Atlanta Journal-Constitution restores two comics

After 18,000 votes, The Atlanta Journal-Constitution has brought back two comics that were dropped last week. The two features returning are Kevin & Kell and Judge Parker. The exact votes were not reported for any of the poll results, but is the list of the features in descending order from high to low votes: Hagar the Horrible, The Lockhorns, Dog Eat Doug, Mark Trail, Cathy, Daddy’s Home, Rose Is Rose, On a Claire Day, JumpStart, Mary Worth and Ink Pen.

Thank you Frank Rizzo, the AJC comics editor for adding your comments to our blog. I wish more comics editors would get involved in the discussions.

18 thoughts on “Atlanta Journal-Constitution restores two comics

  1. wow, how weird is that ? a newspaper reverses itself. what is next, a pro athlete to take a pay cut ? will the madness never end ?
    Power to the comic paper lovin’ people !!!

  2. Judge Parker re-stored for the third time in the last 12 years at the AJC. They dropped it in 1997, 2004 and now 2009. Each time it has returned. Interesting.

    Kevin & Kell, done by an Atlanta cartoonist, Bill Holbrook gets the most votes, which makes sense.

    Maybe the esteemed Mr. Rizzo can drop by and share his thoughts on this recent process.

    I would say that 18,000 votes is a HUGE response. And, I would argue that is a testament to newspaper comics popularity and that papers should be ADDING, not cutting the space/money devoted to them.

  3. I happen to think the AJC is a well respected paper. And, no Editor is more passionate about comics than Frank Rizzo. It probably killed him to cut all of those comics.

  4. when i lived in atlanta i called to complain about some comics that were dropped and frank rizzo himself answered te phone and he told me the reason for dropping those comics, the readers wanted something different and some were his favotites, he told me it was a business and he could not keep the comics he liked

  5. Excuse me, but Judge Parker isn’t “something different”. No sale, it’s baloney.

  6. Judge Parker is one of the most masterful drawn strips. the artist makes the slow stories interesting.

    Apt. 3-G is a joke with their current artist. The original artist was beautiful, and this current one makes all the women ugly. plus the fact they are redoing old stories. they just finished one about drug user who couldn;t paint any longer, and i remember that from the mid 70s. it got written up in various places.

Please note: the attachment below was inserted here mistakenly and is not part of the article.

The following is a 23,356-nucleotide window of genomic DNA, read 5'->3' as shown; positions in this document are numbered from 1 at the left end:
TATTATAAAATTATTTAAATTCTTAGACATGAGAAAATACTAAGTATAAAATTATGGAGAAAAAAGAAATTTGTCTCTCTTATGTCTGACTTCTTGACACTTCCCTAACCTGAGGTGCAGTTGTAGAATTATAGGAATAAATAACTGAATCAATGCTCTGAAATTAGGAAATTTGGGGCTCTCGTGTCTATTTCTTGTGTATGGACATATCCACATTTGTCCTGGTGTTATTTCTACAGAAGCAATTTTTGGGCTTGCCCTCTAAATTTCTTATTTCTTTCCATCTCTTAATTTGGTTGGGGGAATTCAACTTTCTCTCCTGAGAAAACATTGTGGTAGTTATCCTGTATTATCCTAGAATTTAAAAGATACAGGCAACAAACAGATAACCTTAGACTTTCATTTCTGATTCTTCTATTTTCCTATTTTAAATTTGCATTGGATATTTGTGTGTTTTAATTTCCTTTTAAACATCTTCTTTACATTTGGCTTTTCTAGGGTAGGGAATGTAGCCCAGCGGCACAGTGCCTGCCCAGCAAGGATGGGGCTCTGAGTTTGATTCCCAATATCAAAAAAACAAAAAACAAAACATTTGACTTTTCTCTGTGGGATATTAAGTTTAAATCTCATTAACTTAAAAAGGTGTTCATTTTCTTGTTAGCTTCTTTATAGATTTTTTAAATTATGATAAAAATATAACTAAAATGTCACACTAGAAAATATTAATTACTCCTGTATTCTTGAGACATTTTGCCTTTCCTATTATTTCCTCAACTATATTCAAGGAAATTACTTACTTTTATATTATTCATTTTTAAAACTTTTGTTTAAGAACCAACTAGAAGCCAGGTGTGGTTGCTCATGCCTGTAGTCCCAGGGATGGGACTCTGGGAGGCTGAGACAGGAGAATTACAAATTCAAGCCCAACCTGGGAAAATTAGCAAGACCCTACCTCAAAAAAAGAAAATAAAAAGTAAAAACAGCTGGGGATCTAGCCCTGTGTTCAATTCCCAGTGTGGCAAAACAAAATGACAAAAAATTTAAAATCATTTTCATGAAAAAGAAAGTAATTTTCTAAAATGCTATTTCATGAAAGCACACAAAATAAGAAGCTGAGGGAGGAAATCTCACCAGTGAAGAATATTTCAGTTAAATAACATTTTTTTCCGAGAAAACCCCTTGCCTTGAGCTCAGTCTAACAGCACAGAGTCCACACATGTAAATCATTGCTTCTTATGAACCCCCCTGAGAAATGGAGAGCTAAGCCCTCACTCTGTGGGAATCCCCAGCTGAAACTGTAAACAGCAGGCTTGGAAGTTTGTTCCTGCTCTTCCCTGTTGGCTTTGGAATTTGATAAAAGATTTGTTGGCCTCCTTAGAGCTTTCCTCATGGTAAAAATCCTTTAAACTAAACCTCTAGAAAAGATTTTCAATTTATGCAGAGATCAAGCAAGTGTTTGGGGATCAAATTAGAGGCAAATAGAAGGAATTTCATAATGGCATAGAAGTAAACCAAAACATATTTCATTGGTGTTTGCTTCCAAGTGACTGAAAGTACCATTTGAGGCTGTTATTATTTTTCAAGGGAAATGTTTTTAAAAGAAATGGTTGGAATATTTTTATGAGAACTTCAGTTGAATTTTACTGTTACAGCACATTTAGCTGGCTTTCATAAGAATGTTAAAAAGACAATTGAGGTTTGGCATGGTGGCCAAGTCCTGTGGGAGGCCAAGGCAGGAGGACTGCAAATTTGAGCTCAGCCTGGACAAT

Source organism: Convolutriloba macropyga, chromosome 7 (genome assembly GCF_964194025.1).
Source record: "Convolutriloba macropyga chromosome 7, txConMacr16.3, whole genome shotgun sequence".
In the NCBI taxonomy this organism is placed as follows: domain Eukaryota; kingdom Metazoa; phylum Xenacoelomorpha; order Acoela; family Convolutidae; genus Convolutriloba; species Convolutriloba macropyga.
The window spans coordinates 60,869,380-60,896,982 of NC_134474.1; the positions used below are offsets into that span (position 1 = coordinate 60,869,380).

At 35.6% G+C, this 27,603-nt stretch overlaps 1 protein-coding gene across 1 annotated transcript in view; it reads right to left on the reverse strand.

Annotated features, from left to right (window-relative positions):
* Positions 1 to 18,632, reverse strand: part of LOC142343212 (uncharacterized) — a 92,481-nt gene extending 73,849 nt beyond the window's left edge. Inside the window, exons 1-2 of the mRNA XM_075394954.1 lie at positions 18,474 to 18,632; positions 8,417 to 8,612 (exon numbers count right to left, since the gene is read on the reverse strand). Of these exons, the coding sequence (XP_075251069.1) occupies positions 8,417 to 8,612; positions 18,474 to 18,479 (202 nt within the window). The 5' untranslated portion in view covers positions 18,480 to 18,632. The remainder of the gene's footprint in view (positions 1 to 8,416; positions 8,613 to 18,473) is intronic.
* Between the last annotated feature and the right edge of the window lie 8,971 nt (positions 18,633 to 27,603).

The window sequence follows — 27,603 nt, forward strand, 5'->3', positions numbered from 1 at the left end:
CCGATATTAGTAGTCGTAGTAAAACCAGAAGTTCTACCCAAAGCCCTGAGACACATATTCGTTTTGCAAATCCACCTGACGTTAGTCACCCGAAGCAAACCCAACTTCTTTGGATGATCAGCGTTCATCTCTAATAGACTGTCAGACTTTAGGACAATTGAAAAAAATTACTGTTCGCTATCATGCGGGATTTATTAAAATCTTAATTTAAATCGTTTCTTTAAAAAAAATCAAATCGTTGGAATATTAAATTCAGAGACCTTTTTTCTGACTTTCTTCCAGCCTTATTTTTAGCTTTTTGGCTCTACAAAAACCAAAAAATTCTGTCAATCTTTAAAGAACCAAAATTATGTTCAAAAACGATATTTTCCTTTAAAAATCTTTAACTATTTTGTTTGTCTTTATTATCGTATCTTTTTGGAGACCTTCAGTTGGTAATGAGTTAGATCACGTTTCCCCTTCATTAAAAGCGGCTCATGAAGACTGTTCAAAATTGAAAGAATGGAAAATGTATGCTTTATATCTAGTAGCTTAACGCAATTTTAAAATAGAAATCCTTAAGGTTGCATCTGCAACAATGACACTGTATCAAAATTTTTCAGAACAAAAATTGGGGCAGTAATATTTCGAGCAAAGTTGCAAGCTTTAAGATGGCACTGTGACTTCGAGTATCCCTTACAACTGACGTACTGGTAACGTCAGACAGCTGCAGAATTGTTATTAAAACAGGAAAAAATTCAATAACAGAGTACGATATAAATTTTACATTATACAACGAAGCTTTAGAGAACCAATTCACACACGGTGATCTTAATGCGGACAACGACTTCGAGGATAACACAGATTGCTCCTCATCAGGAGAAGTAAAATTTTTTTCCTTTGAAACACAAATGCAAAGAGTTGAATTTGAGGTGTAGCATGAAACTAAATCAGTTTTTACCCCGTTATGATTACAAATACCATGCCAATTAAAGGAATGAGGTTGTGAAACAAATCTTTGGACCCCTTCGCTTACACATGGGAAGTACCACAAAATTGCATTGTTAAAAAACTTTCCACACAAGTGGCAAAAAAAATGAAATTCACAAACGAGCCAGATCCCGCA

7. Both restorations make sense. Judge Parker has a large readership among the Gray Panther set, who can real;ly mobilize when they have the incentive. And Kevin & Kell has a large, passionate and very active online fan base (not surprising for a strip that, other than the AJC, exists online only) that would naturally react to support the strip. I’m glad for Bill and for K&K fans. (As for Judge Parker, I wish he’d recuse himself in favor of the more unintentionally funny Mary Worth.)

  8. Judge Parker is totally smoking hot now that Eduardo Barreto is drawing it – give it a try, Tom. It’s a frequent topic of discussion on the Washington Post’s Comic Riffs blog too.

  9. I know what you mean, Mike, but something happened along the line with the Barreto art. For a while last year, it was really sharp-looking, with a Wally Wood-like proficiency. Then, IIRC, Barreto fell ill and there was a fill-in artist who was not as polished. I guess Barreto came back, but the art never regained that earlier virtuoso sheen. I’ve always wondered (conspiracy theory warning) if King hired someone else and has been billing him as Barreto on the assumption that no one would notice.

  10. I think more papers should embrace the local talent…like the AJC should be publishing
    Mark Bufords Hometown is Atlanta!
    The papers these days aren’t recognizing regional talent, then could even do a nice interview and article about them…

  11. Tom…Eduardo Barreto is definitely doing the artwork on Judge Parker now. At the beginning he was trying to bridge the gap between himself and Harold LeDoux, per the syndicate.

    Right before he fell ill at the end of 2006, the decision was reached to “let the strip become his”. Then there was about a 4-5 week gap where John Heebink filled in. As much as Heebink tried, it was certainly nothing close to Barreto or LeDoux.

    I think when Eduardo returned to the strip in early 2007 he pretty much has drawn it his way. The art, IMHO, has only gotten better since then. Especially this last story arc in Arizona.

  12. Wow, it was 2006 when Barreto got sick? Geez, time flies…it doesn’t seem that long ago! But before he got sick, I was really impressed with the art…like I said, the use of Wally Wood-style lighting and shadows, really supple line work and gorgeous gals. While it’s nice currently, the art hasn’t been quite the same (if I were a better archivist I could post examples), and that’s what led me to believe there had been some sort of personnel change.

  13. Tom…if you are so inclined, go to the “Comic Strip Archive” website and you can look at some of the first six months of Barreto’s work on Judge Parker (he started late in May of 2006).


    You can also view the Heebink and the post-illness Barreto work up through today.

  14. I interviewed Woody Wilson (the writer) after Barreto’s automobile accident that caused him to take a short hiatus from the strip.

    You can read it here. It should give a fairly good overview of the history of Judge Parker artists.

  15. When I was young, in the 1956, there was a comic strip with a girl called Mopsey in the ajc i want to know how i can get a copy of one of the comic strips.or just a pict. of her
    thanks S. Bixler

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